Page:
Time Spanner II – The new Hitchhiker’s Guide?

After a couple of years away, Time Spanner returns. Written by Simon Kane and produced by Gareth Edwards (two legends of the Mitchell and Webb gang ). For those that missed the first episode, Martin Gaye (Simon Kane), a slightly neurotic forty-year-old, fell in love with Gabby Hayes (London Hughes) a bubbly twenty-year-old charity worker who he’d just met that morning.

Unfortunately, Martin’s attempts to woo her were interrupted when his boss, the titan of self storage: Daniel Kracken (David Mitchell) sends him through a scrying glass (a mirror to communicate with angels) in order to ask a question about bringing back the dead.

On the other side, Martin meets an angel who invites him on a quest to steal a magical object known as the Time Spanner, in order to save the universe!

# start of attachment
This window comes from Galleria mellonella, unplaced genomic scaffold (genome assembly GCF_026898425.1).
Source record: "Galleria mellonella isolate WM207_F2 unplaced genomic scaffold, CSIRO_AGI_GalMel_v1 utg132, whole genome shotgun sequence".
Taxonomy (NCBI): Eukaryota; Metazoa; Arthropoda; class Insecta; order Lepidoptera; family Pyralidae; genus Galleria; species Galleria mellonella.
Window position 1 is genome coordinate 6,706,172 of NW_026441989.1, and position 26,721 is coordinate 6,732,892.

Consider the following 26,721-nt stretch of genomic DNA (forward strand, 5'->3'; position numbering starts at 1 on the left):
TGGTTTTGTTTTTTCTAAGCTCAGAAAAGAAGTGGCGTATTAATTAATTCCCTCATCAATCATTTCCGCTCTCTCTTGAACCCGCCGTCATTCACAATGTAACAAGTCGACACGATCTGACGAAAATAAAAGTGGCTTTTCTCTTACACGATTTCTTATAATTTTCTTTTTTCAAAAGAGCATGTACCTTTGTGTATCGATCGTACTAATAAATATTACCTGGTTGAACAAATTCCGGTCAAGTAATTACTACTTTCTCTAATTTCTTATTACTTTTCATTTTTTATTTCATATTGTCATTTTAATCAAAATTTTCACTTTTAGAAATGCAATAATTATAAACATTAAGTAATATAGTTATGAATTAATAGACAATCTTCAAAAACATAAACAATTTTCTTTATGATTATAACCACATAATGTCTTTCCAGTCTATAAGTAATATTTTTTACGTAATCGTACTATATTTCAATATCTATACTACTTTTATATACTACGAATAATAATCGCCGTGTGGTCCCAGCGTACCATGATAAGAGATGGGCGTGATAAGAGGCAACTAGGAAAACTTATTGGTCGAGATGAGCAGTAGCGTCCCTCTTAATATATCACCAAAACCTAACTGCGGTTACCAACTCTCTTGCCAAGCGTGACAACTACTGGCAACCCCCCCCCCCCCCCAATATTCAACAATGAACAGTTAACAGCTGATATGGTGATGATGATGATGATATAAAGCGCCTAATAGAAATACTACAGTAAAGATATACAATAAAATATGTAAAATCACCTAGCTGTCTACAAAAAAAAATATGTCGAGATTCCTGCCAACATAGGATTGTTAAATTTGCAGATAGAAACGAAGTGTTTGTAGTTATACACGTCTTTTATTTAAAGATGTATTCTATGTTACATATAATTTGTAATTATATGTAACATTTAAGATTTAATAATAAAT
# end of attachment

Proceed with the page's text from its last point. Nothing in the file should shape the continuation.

Meanwhile, all this action is narrated by the dead space dog Liaka (John Finnemore).

And now as we return, Martin Gaye travels with Gabby in tow to the weird world of Vauxhall in 2018, where Daniel Cracken has taken over the world-or so it seems…

It’s been a while since the first episode, however, it doesn’t feel like it, (although there is a casting change as Sally Phillips now plays the angel ). It is an episode that’s just as good as the first…if not better! Without spoiling it, my absolute favourite part was when Martin and Gabby travel to the ‘dystopian’ 2018 run by Daniel Cracken (now with a cape).